17. Bad carpets or plywood floors
We saw plywood floors at many holiday homes, and sometimes if they had carpet–we wished they had plywood instead!
18. A “bach” is a Holiday Home
You can skip homeaway.com and airbnb.com when in NZ. Your best bet for finding a cheap holiday rental home is https://www.bookabach.co.nz/. It makes sense as soon as you realize that “bach” is the New Zealand word for a Holiday Home! And for your music-lovers, don’t be fooled…”bach” is not pronounced like the composer, it is pronounced like batch without the t.
19. Shoeless People
No, they’re not homeless. Shoes just aren’t their “thing”. My husband kept daring our whole family to walk in shoeless to a grocery store like the locals (once-in-a-lifetime opportunity, right?!), but I just couldn’t get over the grossness of it! Meanwhile…it wasn’t uncommon for locals to shed their shoes anywhere and everywhere. Kids were shoeless at parks, and we often saw school children walking home barefoot with their shoes dangling from their fingers.
20. Shark teeth at grocery stores
Don’t even think about trying to go out the same way you came in!
21. Electric blankets
A heater may not be available–but you are almost guaranteed your bed will be equipped with a mattress pad that is heated! They heat you from beneath!
22. They speak English…but it’s different
How would you pronounce these NZ city names? Would you believe me if I told you that “WH” is pronounced as an “F” ??!!
23. Stainless steel shower floors
An aluminum basin is a common bottom of many shower stalls we used in holiday homes and rentals.
24. Best playground equipment ever!
Seriously…the US can simply not compete when it comes to awesome (and sometimes dangerous) playground equipment like this!
25. Misplaced mirrors and towel racks
It quickly became clear that not a lot of thought goes into design and placement of mirrors and towel racks. Of the many, many homes we stayed in…very few had both right where you would expect them!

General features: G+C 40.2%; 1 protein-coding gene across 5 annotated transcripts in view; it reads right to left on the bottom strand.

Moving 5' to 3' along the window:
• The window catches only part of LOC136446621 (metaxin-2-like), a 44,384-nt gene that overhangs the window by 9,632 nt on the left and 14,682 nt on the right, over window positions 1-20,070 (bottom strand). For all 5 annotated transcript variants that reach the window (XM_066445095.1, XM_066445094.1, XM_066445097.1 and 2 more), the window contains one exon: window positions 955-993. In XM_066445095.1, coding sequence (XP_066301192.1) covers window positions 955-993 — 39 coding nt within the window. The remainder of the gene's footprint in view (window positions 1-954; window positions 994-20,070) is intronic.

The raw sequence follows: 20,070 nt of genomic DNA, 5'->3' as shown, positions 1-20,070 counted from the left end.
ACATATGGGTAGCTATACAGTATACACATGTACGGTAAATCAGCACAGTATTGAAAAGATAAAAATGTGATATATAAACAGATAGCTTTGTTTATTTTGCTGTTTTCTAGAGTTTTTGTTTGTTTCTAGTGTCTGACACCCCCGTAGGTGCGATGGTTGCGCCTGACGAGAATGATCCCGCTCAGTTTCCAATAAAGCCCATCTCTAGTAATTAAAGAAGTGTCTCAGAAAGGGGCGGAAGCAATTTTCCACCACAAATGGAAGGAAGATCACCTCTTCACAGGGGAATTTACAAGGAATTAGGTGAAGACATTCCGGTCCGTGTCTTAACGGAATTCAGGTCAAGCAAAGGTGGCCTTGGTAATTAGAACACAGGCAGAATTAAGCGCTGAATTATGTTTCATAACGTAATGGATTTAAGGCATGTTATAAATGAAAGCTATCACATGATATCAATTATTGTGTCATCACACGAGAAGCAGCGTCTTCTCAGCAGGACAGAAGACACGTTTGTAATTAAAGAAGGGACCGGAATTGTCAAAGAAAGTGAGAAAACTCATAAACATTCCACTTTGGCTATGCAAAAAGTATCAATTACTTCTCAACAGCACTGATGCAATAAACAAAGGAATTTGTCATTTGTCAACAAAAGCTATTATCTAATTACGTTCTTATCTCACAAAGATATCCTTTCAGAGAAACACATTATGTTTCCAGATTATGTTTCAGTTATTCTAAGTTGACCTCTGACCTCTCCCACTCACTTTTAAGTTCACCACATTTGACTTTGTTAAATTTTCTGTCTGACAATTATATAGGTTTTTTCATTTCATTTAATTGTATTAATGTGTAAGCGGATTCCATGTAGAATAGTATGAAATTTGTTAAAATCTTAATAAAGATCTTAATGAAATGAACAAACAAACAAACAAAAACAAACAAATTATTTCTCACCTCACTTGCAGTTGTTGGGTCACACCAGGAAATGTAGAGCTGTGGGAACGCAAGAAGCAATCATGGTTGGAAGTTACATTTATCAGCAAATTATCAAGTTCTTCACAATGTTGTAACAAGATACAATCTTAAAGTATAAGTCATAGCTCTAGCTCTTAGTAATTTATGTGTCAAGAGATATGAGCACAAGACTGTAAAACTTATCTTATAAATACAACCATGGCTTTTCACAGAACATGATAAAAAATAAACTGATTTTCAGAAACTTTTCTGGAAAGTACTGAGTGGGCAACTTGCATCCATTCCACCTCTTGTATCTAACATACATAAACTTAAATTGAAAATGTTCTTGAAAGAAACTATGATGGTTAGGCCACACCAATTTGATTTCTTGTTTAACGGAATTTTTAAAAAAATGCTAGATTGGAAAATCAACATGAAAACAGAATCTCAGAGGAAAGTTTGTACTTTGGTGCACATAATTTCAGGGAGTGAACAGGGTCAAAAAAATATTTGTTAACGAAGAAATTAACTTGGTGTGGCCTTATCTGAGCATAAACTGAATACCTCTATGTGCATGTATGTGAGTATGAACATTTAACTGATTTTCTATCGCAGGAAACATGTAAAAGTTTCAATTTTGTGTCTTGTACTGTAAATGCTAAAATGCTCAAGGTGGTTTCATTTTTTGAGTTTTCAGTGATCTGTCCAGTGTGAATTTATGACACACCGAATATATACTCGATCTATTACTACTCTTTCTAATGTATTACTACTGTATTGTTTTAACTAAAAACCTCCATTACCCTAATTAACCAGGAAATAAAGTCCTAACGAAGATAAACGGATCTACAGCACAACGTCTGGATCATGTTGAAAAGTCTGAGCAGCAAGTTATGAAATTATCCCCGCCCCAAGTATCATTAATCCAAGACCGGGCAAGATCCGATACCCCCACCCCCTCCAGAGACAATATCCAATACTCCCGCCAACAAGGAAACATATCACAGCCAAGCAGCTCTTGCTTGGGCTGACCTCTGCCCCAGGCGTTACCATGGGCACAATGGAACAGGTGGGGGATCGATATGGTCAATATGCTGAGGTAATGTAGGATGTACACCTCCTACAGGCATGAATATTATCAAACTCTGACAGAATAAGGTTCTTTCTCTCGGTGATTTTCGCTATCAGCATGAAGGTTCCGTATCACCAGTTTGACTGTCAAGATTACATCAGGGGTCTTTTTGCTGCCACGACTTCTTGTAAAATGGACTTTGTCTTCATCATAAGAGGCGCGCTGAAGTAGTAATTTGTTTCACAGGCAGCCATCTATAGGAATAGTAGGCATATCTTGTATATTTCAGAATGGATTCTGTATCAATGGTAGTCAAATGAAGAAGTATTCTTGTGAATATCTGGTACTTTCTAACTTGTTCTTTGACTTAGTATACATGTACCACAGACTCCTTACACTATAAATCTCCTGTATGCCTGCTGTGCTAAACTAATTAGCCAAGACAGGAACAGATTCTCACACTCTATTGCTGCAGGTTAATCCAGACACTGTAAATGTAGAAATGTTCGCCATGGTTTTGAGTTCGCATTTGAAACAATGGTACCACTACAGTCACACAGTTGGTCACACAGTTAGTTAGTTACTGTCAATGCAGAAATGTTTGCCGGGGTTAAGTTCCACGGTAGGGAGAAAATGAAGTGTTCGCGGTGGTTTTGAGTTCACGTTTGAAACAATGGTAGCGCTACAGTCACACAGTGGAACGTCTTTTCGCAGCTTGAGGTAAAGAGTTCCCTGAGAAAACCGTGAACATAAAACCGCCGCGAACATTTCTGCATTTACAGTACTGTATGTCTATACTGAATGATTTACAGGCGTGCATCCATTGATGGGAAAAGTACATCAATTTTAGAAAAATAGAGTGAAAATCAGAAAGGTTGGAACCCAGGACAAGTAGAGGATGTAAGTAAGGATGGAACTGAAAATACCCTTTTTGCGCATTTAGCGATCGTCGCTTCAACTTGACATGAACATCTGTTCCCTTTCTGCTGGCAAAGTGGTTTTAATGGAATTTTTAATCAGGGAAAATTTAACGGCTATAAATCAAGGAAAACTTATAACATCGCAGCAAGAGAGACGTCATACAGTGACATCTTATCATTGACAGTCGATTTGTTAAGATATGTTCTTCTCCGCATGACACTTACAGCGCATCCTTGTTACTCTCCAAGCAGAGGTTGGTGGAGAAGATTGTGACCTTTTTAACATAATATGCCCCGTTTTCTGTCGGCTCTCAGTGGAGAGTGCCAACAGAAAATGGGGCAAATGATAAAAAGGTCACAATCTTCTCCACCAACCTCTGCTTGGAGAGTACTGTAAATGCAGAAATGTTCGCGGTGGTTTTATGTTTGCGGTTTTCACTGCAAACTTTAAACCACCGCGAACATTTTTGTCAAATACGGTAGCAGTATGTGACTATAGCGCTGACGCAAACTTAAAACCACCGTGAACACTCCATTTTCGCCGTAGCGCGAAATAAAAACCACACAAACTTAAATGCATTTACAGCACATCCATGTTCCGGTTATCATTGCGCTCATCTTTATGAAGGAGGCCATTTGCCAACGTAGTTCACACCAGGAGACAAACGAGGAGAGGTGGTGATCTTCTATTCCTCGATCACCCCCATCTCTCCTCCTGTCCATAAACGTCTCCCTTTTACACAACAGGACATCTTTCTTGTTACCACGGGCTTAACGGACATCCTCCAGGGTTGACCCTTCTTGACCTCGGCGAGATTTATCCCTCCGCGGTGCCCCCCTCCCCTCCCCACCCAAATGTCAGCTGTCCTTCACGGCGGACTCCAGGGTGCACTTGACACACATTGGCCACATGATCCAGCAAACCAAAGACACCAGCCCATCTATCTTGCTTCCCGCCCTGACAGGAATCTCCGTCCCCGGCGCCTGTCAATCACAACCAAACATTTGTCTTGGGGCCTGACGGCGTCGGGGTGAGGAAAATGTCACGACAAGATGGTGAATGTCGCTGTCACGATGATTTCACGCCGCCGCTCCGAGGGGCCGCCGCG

26. Windows don’t have screens
Windows simply don’t have screens in most NZ homes. Some say it’s because NZ doesn’t have the buying power to design screens and import them at a reasonable price. However, I think the real problem lies in their basic window design. When you open your window with a lever and push through the open window to open it, it presents a real crisis if you want to try to add a screen!
27. Real fruit ice cream
Small produce and pick-your-own fruit joints are very common in NZ, and they usually feature “Real Fruit Ice cream” which is exactly as delicious as it sounds!
28. Separate hot and cold faucets
You wouldn’t expect this would be an issue…until you simply want to wash your face with water that isn’t scalding and/or freezing cold…
29. Pole Tennis for Kids:
It’s a pretty cool marriage of tetherball and tennis for kids, I tell ‘ya!
30. Checkout is at 10:00am
You tell me…what kind of vacation has a 10am checkout???!!!!!!!!!!!!
31. Honey flavors abound
I used to think I didn’t like the taste of honey, but Huka Honey Hive introduced me to the nuances of flavor offered by honey that is collected from different varieties of plants. NZ features large selections of honey flavors on their grocery shelves! My personal preference–the whiter the honey, the better! Yum!
32. Spring-free trampolines
Supposedly safer, these “spring-free” trampolines are admittedly very cool!